The act of conquering one’s own desires increases self-confidence. Raising little ones who feel able to solve problems is the beginning of well-resolved adults. Therefore, encourage your child to stand up for their wishes, argue about them and not be afraid to take a stand.

Enhances creativity

Child creativity is one of the greatest benefits of autonomy. After all, the little ones learn that there are no limits to imagination and discover their own tastes. From this, they even develop the fine motor coordination necessary to create new things and play with delicate things.

Giving your child opportunities to practice independence and experience autonomy helps them create a sense of mastery over their body, their mind, and their environment. This supports independent and critical thinking, encourages intrinsic motivation, and inspires confidence.

How to stimulate children’s autonomy?

Encourage children’s independence through small, everyday attitudes. For example, ask your child to eat his meals alone, tidy his room and brush his teeth. Understand better the next topics:

Let the child eat its meals alone

Hand the plate with the chopped meal to your child to pick up with a fork or spoon and put it in her mouth. Let her practice the movement and finish eating alone. When she is older, teach her how to clean her mouth and take the dirty plate to the kitchen sink.

Teach how to organize toys

Are you familiar with Montessori furniture, pieces made especially for the size of little ones? With them, children can organize their toys by themselves in wardrobes, niches, organizers, and drawers. Thus, she has the freedom to take whatever she wants to play with and already knows where to store it. Create a children’s room made for the little ones, this is accessible and an incentive to independence.

Cover teeth brushing

Brushing the teeth is essential to prevent bottle decay and other oral diseases. Have a proper toothbrush for the little ones, with soft bristles, U-shaped or to fit in the fingers.

Encourage bedtime tidying upon waking

According to William H. McRaven, a former U.S. Navy admiral, “If you want to change the world, start by making your bed. From this small daily challenge, children condition their body and mind to go after new achievements. Therefore, encourage children to conquer the small challenges and thus aspire to the bigger ones.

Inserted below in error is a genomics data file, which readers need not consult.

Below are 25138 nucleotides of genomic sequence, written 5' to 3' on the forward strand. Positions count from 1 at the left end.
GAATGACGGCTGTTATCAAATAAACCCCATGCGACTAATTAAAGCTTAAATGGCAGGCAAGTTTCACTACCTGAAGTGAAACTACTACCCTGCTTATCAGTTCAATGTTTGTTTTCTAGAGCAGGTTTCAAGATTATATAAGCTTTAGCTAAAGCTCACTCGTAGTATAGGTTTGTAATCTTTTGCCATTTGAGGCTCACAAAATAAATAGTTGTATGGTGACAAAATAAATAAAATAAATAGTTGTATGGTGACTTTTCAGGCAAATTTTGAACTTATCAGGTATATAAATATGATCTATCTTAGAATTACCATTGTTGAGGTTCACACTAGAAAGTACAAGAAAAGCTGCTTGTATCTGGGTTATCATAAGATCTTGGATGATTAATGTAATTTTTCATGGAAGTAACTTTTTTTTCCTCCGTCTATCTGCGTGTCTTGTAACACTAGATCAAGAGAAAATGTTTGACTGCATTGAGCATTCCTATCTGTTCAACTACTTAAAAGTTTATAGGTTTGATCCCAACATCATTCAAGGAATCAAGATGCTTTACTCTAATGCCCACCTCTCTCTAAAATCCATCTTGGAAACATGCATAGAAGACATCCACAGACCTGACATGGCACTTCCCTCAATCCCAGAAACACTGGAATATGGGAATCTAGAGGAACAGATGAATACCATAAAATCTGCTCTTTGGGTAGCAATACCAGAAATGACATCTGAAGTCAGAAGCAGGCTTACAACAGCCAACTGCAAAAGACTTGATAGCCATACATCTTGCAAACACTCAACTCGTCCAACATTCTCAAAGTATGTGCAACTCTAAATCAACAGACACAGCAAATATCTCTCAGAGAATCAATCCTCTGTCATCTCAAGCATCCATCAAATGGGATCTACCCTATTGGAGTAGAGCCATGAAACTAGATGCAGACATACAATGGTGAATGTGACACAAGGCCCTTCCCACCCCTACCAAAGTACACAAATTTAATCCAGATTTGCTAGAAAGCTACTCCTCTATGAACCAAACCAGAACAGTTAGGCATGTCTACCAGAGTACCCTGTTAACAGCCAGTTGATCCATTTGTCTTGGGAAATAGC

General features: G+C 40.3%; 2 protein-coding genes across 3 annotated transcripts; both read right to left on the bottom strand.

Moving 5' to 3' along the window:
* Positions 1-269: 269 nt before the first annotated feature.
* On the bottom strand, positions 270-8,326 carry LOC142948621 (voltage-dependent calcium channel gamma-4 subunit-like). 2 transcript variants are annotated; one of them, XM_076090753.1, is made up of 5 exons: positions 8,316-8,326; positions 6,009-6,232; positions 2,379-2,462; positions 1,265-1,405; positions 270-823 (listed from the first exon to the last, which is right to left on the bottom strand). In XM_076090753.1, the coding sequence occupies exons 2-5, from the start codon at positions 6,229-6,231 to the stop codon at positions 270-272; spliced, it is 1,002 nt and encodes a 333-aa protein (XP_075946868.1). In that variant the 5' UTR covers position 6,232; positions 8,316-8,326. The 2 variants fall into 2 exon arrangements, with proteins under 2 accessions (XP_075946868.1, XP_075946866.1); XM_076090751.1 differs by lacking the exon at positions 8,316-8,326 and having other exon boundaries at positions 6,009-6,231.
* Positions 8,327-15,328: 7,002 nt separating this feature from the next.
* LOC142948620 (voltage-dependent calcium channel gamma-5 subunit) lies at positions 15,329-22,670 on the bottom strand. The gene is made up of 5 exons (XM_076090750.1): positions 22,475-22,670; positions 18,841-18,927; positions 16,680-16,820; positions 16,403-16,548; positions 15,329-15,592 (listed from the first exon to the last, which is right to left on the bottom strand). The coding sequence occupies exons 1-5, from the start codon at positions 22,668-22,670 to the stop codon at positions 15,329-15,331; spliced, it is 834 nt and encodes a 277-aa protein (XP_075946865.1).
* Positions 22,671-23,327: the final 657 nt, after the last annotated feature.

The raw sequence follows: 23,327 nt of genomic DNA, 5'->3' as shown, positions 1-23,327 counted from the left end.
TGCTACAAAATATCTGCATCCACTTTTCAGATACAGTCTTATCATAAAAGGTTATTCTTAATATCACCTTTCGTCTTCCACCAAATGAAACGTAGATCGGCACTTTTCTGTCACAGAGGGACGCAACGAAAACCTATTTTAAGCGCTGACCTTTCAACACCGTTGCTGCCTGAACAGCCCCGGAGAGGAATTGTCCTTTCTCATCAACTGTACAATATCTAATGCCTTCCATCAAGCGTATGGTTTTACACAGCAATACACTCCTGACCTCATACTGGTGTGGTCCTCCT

Teach children to bathe themselves

Children should be helped to bathe during their first 2 years of age. From that age, they are capable of participating in their own hygiene (but in small steps!). They will be able to bathe independently when they are 5 years old. Until that time, explain how they should clean themselves, what the order of products is and how to use them.

Ask for help with domestic chores

Asking the little ones to clean the house, put the dishes away and hang out the laundry is a great way to encourage autonomy! These activities are so important that they are among the main domestic chores that children can do.

Ask them to do the chores together with you, so that they learn the correct way to clean, put away and organize the household goods. Even turn this moment into a moment of relaxation between mother/father and children. In time, make it entirely their responsibility.

Pack the school bag

Packing the school bag is the greatest act of responsibility a child can have. After all, if they forget a notebook at home, they will suffer the consequences at school. In the beginning, pack together. After about 3 weeks of repeating this habit, let her tidy up by herself and check later. Finally, after another 3 weeks, trust in the child’s organization.